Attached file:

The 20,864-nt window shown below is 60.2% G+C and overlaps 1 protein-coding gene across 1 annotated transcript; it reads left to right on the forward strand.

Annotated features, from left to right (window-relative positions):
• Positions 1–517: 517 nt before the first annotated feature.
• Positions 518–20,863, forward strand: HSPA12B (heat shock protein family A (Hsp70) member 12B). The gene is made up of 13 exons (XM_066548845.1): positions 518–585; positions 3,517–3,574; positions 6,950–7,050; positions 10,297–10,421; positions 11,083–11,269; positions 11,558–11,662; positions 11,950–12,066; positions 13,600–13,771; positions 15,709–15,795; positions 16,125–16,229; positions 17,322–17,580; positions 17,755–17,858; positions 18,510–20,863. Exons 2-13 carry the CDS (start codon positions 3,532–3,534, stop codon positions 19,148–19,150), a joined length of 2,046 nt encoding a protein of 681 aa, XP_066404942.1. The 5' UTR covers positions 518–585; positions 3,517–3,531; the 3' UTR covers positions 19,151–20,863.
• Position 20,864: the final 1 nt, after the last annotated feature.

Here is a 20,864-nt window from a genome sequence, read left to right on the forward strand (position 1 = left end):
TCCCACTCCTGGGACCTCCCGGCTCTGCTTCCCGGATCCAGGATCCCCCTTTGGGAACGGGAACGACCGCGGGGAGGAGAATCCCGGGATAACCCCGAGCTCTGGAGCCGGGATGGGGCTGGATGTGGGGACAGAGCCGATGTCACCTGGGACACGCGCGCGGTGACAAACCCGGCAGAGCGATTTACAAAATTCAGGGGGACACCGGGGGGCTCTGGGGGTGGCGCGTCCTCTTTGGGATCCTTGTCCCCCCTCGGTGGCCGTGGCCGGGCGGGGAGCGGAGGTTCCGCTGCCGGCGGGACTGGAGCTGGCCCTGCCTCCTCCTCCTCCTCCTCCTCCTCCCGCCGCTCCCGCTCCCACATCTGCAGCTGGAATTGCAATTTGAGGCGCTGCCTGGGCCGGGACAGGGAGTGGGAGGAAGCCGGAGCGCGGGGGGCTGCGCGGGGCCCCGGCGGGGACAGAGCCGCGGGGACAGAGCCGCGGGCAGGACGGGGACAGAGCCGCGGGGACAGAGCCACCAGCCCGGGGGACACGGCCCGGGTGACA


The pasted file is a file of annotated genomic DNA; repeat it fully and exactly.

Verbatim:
The 20,864-nt window shown below is 60.2% G+C and overlaps 1 protein-coding gene across 1 annotated transcript; it reads left to right on the forward strand.

Annotated features, from left to right (window-relative positions):
• Positions 1–517: 517 nt before the first annotated feature.
• Positions 518–20,863, forward strand: HSPA12B (heat shock protein family A (Hsp70) member 12B). The gene is made up of 13 exons (XM_066548845.1): positions 518–585; positions 3,517–3,574; positions 6,950–7,050; positions 10,297–10,421; positions 11,083–11,269; positions 11,558–11,662; positions 11,950–12,066; positions 13,600–13,771; positions 15,709–15,795; positions 16,125–16,229; positions 17,322–17,580; positions 17,755–17,858; positions 18,510–20,863. Exons 2-13 carry the CDS (start codon positions 3,532–3,534, stop codon positions 19,148–19,150), a joined length of 2,046 nt encoding a protein of 681 aa, XP_066404942.1. The 5' UTR covers positions 518–585; positions 3,517–3,531; the 3' UTR covers positions 19,151–20,863.
• Position 20,864: the final 1 nt, after the last annotated feature.

Here is a 20,864-nt window from a genome sequence, read left to right on the forward strand (position 1 = left end):
TCCCACTCCTGGGACCTCCCGGCTCTGCTTCCCGGATCCAGGATCCCCCTTTGGGAACGGGAACGACCGCGGGGAGGAGAATCCCGGGATAACCCCGAGCTCTGGAGCCGGGATGGGGCTGGATGTGGGGACAGAGCCGATGTCACCTGGGACACGCGCGCGGTGACAAACCCGGCAGAGCGATTTACAAAATTCAGGGGGACACCGGGGGGCTCTGGGGGTGGCGCGTCCTCTTTGGGATCCTTGTCCCCCCTCGGTGGCCGTGGCCGGGCGGGGAGCGGAGGTTCCGCTGCCGGCGGGACTGGAGCTGGCCCTGCCTCCTCCTCCTCCTCCTCCTCCTCCCGCCGCTCCCGCTCCCACATCTGCAGCTGGAATTGCAATTTGAGGCGCTGCCTGGGCCGGGACAGGGAGTGGGAGGAAGCCGGAGCGCGGGGGGCTGCGCGGGGCCCCGGCGGGGACAGAGCCGCGGGGACAGAGCCGCGGGCAGGACGGGGACAGAGCCGCGGGGACAGAGCCACCAGCCCGGGGGACACGGCCCGGGTGACA